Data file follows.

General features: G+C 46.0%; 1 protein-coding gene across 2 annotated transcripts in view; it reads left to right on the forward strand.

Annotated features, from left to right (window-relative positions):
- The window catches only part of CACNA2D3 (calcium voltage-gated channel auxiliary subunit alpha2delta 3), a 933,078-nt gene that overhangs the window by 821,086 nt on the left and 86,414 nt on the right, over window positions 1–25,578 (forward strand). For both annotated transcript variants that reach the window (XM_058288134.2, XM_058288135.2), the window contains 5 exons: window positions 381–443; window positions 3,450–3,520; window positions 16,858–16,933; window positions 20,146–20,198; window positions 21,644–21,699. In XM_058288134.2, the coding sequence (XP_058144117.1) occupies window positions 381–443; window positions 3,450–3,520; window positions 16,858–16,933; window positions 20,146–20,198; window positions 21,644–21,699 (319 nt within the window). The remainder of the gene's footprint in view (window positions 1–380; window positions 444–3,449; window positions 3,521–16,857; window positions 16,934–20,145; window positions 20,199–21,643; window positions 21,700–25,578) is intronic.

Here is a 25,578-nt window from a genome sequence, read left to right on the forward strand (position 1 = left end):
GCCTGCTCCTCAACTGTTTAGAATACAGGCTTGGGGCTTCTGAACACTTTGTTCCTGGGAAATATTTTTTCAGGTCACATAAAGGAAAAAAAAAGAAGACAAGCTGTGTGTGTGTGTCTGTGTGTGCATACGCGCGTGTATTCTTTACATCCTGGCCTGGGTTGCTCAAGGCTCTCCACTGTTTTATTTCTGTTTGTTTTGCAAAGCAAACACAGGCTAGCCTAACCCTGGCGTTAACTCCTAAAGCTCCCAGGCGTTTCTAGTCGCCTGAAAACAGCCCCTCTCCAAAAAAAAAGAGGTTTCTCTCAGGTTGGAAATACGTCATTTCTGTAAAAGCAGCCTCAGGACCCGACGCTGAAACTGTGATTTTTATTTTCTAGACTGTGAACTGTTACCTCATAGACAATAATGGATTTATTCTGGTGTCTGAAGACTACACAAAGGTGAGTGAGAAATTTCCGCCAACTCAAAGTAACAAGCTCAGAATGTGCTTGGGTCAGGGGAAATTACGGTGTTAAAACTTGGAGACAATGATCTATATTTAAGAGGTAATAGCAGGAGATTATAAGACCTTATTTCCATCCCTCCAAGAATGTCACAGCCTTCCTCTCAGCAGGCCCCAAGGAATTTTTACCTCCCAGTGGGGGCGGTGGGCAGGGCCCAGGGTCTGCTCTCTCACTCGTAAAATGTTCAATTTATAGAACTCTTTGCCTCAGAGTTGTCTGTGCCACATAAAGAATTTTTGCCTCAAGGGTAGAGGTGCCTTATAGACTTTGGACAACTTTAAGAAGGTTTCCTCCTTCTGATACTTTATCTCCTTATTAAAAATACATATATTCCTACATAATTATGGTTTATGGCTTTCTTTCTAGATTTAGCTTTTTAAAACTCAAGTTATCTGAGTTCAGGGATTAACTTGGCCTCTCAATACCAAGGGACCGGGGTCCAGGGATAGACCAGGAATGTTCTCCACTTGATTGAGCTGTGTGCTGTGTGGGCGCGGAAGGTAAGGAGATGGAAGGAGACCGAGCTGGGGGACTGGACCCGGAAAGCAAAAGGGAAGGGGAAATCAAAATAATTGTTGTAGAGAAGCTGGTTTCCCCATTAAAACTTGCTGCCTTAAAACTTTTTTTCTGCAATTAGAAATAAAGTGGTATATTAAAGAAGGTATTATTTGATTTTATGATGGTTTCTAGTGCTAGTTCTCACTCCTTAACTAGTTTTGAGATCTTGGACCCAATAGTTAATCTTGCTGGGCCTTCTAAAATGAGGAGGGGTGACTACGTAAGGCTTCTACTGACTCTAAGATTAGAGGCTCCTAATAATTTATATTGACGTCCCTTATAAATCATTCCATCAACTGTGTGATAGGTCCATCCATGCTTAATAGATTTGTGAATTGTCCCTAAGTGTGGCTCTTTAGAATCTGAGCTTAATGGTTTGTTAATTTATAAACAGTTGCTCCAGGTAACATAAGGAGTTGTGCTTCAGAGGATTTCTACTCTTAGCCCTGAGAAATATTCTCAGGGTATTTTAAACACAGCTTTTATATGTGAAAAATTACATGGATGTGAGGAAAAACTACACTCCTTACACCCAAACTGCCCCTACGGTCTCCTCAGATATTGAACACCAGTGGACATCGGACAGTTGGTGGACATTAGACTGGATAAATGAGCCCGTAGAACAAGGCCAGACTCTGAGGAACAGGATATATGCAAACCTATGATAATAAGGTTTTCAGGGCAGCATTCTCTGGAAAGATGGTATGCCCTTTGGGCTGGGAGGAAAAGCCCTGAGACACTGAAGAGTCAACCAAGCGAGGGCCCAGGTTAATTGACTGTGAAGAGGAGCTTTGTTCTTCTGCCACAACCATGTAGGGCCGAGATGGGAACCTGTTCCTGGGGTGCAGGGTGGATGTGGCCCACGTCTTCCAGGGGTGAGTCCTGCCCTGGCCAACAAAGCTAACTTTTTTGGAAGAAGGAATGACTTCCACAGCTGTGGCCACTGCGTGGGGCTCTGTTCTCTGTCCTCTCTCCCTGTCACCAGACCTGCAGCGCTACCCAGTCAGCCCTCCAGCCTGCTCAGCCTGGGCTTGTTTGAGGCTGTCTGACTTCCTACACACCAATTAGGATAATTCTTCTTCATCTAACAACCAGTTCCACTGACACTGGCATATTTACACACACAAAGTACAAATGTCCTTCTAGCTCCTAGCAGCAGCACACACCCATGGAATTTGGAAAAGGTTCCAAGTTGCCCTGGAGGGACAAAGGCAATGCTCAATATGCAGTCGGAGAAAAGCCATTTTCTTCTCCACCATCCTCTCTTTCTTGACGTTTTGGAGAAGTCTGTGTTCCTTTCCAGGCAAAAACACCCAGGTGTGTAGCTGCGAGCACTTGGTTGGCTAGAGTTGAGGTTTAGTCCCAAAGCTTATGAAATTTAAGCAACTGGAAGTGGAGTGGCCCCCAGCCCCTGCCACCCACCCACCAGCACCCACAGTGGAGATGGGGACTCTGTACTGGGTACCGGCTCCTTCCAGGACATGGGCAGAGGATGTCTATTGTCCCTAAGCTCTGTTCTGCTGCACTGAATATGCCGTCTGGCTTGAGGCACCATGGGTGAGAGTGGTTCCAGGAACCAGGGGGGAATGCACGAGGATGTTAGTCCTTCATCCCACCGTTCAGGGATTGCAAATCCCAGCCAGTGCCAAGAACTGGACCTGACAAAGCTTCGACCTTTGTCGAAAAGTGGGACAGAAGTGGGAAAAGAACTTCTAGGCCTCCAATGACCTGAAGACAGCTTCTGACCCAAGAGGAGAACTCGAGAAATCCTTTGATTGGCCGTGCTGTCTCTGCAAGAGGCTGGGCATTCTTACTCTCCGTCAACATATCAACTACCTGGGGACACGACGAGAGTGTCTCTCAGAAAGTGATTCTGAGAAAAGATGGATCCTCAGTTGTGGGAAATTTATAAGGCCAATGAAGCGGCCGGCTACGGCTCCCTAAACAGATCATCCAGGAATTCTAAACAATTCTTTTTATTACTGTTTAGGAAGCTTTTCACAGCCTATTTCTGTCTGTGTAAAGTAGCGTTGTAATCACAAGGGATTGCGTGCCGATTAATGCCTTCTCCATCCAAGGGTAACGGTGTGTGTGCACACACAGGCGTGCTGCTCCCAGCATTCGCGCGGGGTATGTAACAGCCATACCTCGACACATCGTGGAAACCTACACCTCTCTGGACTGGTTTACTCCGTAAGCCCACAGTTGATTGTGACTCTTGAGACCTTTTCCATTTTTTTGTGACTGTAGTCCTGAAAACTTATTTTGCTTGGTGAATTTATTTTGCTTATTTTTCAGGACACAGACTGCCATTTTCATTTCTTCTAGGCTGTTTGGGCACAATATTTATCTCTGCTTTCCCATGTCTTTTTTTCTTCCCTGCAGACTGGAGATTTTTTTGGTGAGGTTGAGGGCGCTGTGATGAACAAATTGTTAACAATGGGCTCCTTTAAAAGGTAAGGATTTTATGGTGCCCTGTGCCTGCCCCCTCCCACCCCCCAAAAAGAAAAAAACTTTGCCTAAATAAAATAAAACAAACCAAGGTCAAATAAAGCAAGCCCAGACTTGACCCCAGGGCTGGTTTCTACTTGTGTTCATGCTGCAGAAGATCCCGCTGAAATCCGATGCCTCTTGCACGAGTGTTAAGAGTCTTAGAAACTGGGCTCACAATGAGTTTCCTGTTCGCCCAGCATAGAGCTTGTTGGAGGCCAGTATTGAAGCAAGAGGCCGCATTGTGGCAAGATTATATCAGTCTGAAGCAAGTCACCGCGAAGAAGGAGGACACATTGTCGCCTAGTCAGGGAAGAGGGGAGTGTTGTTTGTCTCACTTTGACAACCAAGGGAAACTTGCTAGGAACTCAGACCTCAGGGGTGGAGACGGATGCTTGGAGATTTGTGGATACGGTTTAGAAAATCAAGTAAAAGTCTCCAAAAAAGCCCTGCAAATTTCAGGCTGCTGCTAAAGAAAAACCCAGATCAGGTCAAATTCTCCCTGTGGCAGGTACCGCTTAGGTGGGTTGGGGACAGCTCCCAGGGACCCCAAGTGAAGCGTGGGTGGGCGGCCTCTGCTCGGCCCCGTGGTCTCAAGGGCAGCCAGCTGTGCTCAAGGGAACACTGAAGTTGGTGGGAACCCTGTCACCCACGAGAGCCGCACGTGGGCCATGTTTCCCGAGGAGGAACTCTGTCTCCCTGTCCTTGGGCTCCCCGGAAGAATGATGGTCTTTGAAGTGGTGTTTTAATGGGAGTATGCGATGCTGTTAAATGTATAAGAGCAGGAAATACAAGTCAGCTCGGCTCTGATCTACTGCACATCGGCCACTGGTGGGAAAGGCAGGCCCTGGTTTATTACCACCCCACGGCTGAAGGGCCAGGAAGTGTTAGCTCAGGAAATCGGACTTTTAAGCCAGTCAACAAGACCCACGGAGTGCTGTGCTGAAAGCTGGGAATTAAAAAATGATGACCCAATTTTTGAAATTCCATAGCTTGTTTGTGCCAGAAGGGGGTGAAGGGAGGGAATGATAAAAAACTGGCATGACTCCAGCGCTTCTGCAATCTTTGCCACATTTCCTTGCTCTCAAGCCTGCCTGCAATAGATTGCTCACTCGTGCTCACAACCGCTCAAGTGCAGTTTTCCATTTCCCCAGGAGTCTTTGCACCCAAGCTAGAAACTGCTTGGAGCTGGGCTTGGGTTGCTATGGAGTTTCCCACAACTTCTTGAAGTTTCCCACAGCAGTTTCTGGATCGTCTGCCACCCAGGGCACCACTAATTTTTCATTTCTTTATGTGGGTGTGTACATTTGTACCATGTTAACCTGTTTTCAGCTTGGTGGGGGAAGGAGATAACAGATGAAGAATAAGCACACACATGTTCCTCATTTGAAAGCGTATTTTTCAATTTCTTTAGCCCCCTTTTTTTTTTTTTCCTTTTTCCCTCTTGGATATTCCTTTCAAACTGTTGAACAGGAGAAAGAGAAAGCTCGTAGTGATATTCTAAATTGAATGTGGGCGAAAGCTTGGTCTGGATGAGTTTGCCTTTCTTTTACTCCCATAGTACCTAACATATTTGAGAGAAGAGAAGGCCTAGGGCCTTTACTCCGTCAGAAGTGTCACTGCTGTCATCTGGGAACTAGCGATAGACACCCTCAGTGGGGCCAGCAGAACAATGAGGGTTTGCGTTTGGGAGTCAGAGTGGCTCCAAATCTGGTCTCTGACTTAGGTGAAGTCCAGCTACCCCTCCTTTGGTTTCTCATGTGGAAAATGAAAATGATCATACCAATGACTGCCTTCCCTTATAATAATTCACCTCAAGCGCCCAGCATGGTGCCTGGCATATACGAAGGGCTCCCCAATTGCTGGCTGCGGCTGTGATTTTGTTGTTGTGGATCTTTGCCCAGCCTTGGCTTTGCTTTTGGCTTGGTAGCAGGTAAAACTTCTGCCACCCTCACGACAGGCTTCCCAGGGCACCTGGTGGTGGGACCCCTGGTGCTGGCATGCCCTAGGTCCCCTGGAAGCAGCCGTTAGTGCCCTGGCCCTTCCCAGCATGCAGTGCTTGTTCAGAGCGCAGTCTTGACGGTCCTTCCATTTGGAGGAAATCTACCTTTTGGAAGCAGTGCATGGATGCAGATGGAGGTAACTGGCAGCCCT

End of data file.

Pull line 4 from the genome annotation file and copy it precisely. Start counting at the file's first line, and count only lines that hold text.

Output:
Here is a 25,578-nt window from a genome sequence, read left to right on the forward strand (position 1 = left end):